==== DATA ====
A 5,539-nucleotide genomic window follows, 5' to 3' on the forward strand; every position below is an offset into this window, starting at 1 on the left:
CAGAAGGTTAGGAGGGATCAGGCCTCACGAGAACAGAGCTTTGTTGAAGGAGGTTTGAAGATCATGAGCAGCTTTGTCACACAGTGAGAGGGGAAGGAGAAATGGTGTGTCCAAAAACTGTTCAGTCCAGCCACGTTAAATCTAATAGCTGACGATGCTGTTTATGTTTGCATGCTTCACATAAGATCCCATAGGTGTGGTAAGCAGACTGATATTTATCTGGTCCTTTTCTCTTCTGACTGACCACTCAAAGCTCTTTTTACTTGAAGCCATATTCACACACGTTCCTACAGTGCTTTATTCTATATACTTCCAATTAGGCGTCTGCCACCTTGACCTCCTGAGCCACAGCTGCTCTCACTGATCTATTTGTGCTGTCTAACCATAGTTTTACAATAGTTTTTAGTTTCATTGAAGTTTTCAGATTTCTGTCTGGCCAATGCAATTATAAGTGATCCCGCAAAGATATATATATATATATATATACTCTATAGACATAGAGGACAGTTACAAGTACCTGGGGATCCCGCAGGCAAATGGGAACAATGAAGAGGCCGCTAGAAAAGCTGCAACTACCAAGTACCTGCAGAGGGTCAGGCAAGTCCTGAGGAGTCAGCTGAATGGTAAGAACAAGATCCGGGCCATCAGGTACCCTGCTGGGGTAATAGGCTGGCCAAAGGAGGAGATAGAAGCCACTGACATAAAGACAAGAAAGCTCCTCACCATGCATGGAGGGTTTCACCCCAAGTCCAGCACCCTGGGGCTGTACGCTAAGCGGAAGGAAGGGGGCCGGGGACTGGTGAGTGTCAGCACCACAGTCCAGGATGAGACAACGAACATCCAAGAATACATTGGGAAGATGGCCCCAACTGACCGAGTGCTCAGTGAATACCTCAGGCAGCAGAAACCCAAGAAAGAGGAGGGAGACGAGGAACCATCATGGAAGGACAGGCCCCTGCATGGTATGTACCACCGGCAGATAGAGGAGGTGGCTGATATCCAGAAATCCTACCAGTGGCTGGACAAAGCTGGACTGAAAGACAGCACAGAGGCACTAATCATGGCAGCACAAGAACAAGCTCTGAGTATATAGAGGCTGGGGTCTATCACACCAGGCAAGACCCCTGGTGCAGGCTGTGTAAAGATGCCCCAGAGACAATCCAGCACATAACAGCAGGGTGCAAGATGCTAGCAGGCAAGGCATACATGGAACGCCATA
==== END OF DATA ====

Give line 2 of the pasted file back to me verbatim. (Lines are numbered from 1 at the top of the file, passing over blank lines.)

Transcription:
CAGAAGGTTAGGAGGGATCAGGCCTCACGAGAACAGAGCTTTGTTGAAGGAGGTTTGAAGATCATGAGCAGCTTTGTCACACAGTGAGAGGGGAAGGAGAAATGGTGTGTCCAAAAACTGTTCAGTCCAGCCACGTTAAATCTAATAGCTGACGATGCTGTTTATGTTTGCATGCTTCACATAAGATCCCATAGGTGTGGTAAGCAGACTGATATTTATCTGGTCCTTTTCTCTTCTGACTGACCACTCAAAGCTCTTTTTACTTGAAGCCATATTCACACACGTTCCTACAGTGCTTTATTCTATATACTTCCAATTAGGCGTCTGCCACCTTGACCTCCTGAGCCACAGCTGCTCTCACTGATCTATTTGTGCTGTCTAACCATAGTTTTACAATAGTTTTTAGTTTCATTGAAGTTTTCAGATTTCTGTCTGGCCAATGCAATTATAAGTGATCCCGCAAAGATATATATATATATATATATACTCTATAGACATAGAGGACAGTTACAAGTACCTGGGGATCCCGCAGGCAAATGGGAACAATGAAGAGGCCGCTAGAAAAGCTGCAACTACCAAGTACCTGCAGAGGGTCAGGCAAGTCCTGAGGAGTCAGCTGAATGGTAAGAACAAGATCCGGGCCATCAGGTACCCTGCTGGGGTAATAGGCTGGCCAAAGGAGGAGATAGAAGCCACTGACATAAAGACAAGAAAGCTCCTCACCATGCATGGAGGGTTTCACCCCAAGTCCAGCACCCTGGGGCTGTACGCTAAGCGGAAGGAAGGGGGCCGGGGACTGGTGAGTGTCAGCACCACAGTCCAGGATGAGACAACGAACATCCAAGAATACATTGGGAAGATGGCCCCAACTGACCGAGTGCTCAGTGAATACCTCAGGCAGCAGAAACCCAAGAAAGAGGAGGGAGACGAGGAACCATCATGGAAGGACAGGCCCCTGCATGGTATGTACCACCGGCAGATAGAGGAGGTGGCTGATATCCAGAAATCCTACCAGTGGCTGGACAAAGCTGGACTGAAAGACAGCACAGAGGCACTAATCATGGCAGCACAAGAACAAGCTCTGAGTATATAGAGGCTGGGGTCTATCACACCAGGCAAGACCCCTGGTGCAGGCTGTGTAAAGATGCCCCAGAGACAATCCAGCACATAACAGCAGGGTGCAAGATGCTAGCAGGCAAGGCATACATGGAACGCCATA